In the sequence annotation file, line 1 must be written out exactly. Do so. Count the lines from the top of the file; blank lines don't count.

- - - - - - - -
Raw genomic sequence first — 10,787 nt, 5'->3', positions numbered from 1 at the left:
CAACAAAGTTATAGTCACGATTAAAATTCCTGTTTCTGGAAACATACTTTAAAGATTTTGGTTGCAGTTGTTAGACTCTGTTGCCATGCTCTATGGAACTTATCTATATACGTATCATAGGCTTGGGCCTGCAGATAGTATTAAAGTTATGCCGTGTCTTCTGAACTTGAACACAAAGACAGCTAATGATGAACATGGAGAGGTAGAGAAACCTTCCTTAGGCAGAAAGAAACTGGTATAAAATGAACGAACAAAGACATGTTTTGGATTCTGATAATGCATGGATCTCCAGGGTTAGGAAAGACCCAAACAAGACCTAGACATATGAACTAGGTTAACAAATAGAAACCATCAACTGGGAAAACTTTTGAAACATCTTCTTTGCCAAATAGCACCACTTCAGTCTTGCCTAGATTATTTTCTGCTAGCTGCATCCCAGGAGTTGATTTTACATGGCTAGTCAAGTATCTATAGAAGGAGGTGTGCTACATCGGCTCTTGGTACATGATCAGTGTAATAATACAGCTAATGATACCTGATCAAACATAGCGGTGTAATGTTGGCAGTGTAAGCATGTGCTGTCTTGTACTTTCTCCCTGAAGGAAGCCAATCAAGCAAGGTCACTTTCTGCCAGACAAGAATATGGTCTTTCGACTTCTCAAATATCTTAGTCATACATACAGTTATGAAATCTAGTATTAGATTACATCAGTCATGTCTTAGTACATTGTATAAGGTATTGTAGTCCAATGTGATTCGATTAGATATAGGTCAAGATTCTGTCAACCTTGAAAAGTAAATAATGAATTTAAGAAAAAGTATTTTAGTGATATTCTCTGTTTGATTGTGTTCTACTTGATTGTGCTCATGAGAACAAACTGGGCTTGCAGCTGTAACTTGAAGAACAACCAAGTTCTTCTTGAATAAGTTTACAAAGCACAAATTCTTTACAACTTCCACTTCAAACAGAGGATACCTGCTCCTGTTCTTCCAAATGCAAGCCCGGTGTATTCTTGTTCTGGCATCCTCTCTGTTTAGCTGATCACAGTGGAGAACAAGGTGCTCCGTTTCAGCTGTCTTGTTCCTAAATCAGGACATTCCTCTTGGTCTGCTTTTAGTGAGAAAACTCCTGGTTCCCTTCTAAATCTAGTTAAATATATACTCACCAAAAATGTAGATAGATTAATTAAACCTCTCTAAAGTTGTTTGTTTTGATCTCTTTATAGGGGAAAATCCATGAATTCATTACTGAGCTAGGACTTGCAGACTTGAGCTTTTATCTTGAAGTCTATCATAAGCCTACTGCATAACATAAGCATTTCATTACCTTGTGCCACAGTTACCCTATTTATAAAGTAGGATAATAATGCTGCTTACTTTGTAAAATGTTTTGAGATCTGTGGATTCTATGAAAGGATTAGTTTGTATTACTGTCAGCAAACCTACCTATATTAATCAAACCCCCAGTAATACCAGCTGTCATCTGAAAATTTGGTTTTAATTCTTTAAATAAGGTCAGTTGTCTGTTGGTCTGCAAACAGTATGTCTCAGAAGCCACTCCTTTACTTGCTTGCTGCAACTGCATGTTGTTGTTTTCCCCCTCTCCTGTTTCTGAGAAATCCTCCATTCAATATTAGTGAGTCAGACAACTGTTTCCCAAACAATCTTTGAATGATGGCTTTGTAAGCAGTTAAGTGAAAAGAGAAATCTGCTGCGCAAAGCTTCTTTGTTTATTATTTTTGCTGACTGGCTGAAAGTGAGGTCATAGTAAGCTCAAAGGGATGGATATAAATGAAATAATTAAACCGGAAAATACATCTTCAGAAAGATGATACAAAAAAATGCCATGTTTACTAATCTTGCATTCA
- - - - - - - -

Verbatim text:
Raw genomic sequence first — 10,787 nt, 5'->3', positions numbered from 1 at the left: